115. Rousset F (2008) GENEPOP’007: a complete re-implementation of the GENEPOP software for Windows and Linux. Mol Ecol Res 8:103–106Google Scholar
  116. Ruiz-García M, Luengos E, Lucherini M et al (2001) Distribución alélica para los microsatélites FCA96, FCA45, FCA43, FCA08, FCA126 para los félidos neotropicales Oncifelis geoffroyi, Oncifelis guigna y Lynchailurus colocolo en Argentina, Paraguay y Bolivia: Intento de diferenciación de especies mediante excrementos y pelos. Acta Biol Colomb 6:79Google Scholar
  117. Saiki RK, Scharf S, Faloona F et al (1985) Enzimatic amplification of β-globin genomic sequences and restriction site analysis for diagnosis of sickle cell anemia. Science 230:1350PubMedGoogle Scholar
  118. Samaniego H, Marquet PA (2009) Mammal and butterfly species richness in Chile: taxonomic covariation and history. Rev Chil Hist Nat 82:135–151Google Scholar
  119. Sandel B, Arge L, Dalsgaard B et al (2011) The influence of Late Quaternary climate-change velocity on species endemism. Science 334:660–664PubMedGoogle Scholar
  120. Sanderson J, Sunquist ME, Iriarte A (2002) Natural history and landscape-use of guignas (Oncifelis guigna) on Isla Grande de Chiloé, Chile. J Mammal 83:608–613Google Scholar
  121. Schuelke M (2000) An economic method for the fluorescent labeling of PCR fragments. Nat Biotech 18:233–234Google Scholar
  122. Segovia RA, Pérez MF, Hinojosa LF (2012) Genetic evidence for glacial refugia of the temperate tree Eucryphia cordifolia (Cunoniaceae) in Southern South America. Am J Bot 99:121–129PubMedGoogle Scholar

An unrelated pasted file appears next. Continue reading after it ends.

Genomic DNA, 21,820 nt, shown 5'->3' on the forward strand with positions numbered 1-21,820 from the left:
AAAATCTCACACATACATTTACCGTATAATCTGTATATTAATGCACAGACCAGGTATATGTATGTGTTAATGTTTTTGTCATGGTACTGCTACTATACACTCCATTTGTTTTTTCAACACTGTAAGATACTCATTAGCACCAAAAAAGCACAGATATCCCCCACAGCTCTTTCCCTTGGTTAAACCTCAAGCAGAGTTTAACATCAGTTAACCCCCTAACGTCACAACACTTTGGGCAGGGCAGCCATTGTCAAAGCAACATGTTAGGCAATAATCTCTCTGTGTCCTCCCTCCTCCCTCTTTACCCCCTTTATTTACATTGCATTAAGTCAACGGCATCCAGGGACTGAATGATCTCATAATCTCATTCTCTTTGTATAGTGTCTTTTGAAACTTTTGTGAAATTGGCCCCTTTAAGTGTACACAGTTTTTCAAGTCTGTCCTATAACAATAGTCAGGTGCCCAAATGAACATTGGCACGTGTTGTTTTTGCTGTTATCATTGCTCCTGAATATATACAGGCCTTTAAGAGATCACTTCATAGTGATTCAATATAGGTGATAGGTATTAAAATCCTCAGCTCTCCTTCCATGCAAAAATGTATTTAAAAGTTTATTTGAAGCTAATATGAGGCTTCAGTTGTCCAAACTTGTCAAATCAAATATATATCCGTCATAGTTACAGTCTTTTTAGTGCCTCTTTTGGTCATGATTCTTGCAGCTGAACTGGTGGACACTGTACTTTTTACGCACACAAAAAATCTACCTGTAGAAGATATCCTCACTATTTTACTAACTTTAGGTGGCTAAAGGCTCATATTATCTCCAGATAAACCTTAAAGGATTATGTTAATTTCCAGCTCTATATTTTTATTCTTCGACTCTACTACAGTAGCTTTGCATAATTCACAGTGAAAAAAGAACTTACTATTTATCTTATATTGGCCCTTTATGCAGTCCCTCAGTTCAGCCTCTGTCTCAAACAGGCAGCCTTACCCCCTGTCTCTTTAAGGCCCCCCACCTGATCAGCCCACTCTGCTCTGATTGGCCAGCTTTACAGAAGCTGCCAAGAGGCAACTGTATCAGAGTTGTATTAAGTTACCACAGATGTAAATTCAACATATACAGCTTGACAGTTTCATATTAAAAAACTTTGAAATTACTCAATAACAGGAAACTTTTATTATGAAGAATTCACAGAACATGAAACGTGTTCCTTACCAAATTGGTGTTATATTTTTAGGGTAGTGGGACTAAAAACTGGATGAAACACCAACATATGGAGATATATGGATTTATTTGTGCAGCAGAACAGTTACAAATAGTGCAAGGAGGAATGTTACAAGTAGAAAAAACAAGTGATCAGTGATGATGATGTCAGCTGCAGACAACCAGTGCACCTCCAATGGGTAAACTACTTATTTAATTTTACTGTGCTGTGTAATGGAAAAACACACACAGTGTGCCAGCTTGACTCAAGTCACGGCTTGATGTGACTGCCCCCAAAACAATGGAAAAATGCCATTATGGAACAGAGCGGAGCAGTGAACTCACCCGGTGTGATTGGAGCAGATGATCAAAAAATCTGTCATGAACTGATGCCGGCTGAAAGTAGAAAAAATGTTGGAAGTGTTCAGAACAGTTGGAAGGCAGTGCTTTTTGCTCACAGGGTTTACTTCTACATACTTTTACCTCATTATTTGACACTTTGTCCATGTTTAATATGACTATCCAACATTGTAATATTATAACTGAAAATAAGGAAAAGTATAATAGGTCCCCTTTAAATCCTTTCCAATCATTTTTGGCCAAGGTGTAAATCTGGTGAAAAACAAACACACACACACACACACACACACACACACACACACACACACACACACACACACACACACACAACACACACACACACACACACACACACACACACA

123. Sérsic AN, Cosacov A, Cocucci AA et al (2011) Emerging phylogeographical patterns of plants and terrestrial vertebrates from Patagonia. Biol J Linn Soc Lond 103:475–494Google Scholar
  124. Sillero-Zubiri C, Laurenson MK (2001) Interactions between carnivores and local communities: conflict or co-existence? In: Gittleman JL, Funk SM, Macdonald D, Wayne RK (eds) Carnivore Conservation. Cambridge University Press, Cambridge, pp 282–312Google Scholar
  125. Silva-Rodriguez EA, Ortega-Solís GR, Jiménez JE (2007) Human attitudes toward wild felids in a human-dominated landscape of Southern Chile. Cat News 46:19–21Google Scholar
  126. Simonetti JA, Acosta G (2002) Conservando biodiversidad en tierras privadas: el ejemplo de los carnívoros. Ambiente y Desarrollo 18:51–59Google Scholar
  127. Sinclair EA, Swenson EL, Wolfe ML et al (2001) Gene flow estimates in Utah’s cougars imply management beyond Utah. Anim Conserv 4:257–264Google Scholar
  128. Smith MF, Kelt DA, Patton JL (2001) Testing models of diversification in mice in the Abrothrix olivaceus/xanthorhinus complex in Chile and Argentina. Mol Ecol 10:397–405PubMedGoogle Scholar
  129. Smith DA, Ralls K, Hurt A et al (2006) Assessing reliability of microsatellite genotypes from kit fox faecal samples using genetic and GIS analyses. Mol Ecol 15:387–406PubMedGoogle Scholar